Used the ARP to monitor the boiler and the coil temperatures, and to turn on the squirrel fans when the lower second top reaches 130 F. I let the DMR702 run for a week on propane. Outside temps reached 91 and inside of the camper reached 99. The A/C was not ran. I had almost two gallons of water at temperature of over 80 degrees inside the fridge. I started the test in the afternoon when the temperature was at the highest. This day reached 80 degrees. By evening the freezer was down to 20 degrees. One day later the fridge reached 40 degrees. Watching the ARP and keeping note of the fridge performance, the boiler never reached over 189 C, and the coil temp didn’t reach over 130 F for the week. All of this was done on the lowest setting. Before the unit struggled at the highest setting.

Before the mod the boiler reached 213 C. Pretty high. No wonder it wasn't getting cold. The ARP was a great tool to help diagnose this problem and to show the efficiency of the mod.

https://imgur.com/a/0iujT0J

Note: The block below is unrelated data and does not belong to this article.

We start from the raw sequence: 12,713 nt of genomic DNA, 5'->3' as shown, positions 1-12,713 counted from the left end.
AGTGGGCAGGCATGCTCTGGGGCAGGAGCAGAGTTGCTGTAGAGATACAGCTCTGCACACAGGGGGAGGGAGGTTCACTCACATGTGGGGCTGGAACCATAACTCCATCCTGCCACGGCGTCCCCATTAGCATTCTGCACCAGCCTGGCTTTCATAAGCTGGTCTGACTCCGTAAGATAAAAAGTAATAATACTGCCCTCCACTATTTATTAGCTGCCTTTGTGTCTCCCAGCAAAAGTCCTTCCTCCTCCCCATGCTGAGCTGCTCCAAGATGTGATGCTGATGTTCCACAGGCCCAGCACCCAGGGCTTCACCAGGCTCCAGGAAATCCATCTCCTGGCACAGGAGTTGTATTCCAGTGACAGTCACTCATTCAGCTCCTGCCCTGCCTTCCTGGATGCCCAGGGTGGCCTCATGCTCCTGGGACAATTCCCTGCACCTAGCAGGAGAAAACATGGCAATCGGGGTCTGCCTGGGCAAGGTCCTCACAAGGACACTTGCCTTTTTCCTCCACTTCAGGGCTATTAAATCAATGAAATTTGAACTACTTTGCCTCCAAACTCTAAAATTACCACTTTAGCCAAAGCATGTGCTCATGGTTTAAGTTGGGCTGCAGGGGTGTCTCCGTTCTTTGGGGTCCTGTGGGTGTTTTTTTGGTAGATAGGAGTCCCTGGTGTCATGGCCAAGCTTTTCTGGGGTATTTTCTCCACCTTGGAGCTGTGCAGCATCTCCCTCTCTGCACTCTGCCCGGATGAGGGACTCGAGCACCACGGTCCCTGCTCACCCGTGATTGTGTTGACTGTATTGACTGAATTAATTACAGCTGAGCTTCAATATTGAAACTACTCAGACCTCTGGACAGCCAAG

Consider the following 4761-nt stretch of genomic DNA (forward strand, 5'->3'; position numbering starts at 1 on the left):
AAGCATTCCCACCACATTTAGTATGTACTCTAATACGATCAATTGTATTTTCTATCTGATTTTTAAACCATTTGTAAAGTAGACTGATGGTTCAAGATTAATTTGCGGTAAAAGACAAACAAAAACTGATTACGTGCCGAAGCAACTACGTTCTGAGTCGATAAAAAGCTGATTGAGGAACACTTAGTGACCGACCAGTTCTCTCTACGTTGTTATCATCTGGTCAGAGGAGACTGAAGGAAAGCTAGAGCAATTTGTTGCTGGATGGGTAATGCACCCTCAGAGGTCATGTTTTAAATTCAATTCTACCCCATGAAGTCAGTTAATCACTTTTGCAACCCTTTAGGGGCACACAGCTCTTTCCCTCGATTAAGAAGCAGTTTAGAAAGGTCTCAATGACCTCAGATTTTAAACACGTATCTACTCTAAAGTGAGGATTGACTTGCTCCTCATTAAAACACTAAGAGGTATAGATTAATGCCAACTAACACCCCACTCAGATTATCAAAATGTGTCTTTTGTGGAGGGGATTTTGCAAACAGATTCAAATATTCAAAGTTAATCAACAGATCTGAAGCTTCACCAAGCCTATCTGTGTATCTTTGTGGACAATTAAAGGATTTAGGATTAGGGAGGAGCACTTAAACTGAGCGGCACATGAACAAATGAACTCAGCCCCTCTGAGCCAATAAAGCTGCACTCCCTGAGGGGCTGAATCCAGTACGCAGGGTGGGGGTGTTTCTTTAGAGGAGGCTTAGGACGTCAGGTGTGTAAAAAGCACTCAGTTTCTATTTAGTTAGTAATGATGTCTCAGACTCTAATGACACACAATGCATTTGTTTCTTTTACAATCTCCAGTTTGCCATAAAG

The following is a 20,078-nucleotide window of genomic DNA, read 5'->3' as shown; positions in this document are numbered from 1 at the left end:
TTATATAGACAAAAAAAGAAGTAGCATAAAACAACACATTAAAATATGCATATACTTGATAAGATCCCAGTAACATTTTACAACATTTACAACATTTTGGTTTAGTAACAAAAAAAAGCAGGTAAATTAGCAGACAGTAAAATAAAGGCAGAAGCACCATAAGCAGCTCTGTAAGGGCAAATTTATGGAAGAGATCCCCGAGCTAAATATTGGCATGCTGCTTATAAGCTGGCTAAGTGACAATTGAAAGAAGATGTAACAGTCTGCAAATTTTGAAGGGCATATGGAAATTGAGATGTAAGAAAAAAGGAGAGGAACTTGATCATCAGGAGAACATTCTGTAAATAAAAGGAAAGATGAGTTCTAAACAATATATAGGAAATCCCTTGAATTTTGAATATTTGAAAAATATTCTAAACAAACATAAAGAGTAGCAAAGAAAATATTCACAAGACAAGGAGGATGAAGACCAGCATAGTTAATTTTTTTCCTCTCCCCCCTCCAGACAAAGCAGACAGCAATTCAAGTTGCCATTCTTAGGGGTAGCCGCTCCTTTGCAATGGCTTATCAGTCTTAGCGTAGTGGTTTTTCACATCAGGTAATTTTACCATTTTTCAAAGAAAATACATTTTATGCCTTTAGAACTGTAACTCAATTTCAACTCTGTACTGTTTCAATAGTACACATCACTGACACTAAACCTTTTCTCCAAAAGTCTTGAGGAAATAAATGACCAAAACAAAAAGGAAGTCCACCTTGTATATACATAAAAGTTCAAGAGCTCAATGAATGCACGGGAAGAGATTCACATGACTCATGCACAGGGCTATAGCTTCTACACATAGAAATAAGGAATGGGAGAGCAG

2013 RAM 3500 Crew Cab 4x4
2016 Eagle Cap 960
Old camper
2004 Jayco Talon ZX
1998 2500 Suburban with Cummins 6BT


CA Traveler

The Western States

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Posted: 06/04/19 09:03am Link  |  Quote  |  Print  |  Notify Moderator

Nice solution. I tested my slide out refer at 110F w/o A/C and it would not adequately cool. OK with the A/Cs on but it runs a lot.

I've just completed installing 2 fans on the plywood where you have the aluminum. With the vent attached the fans are adjacent. Tests show a lot of hot air expelled.

I have a inside switch for 1 fan, off, 2 fans and will be testing this setup this summer.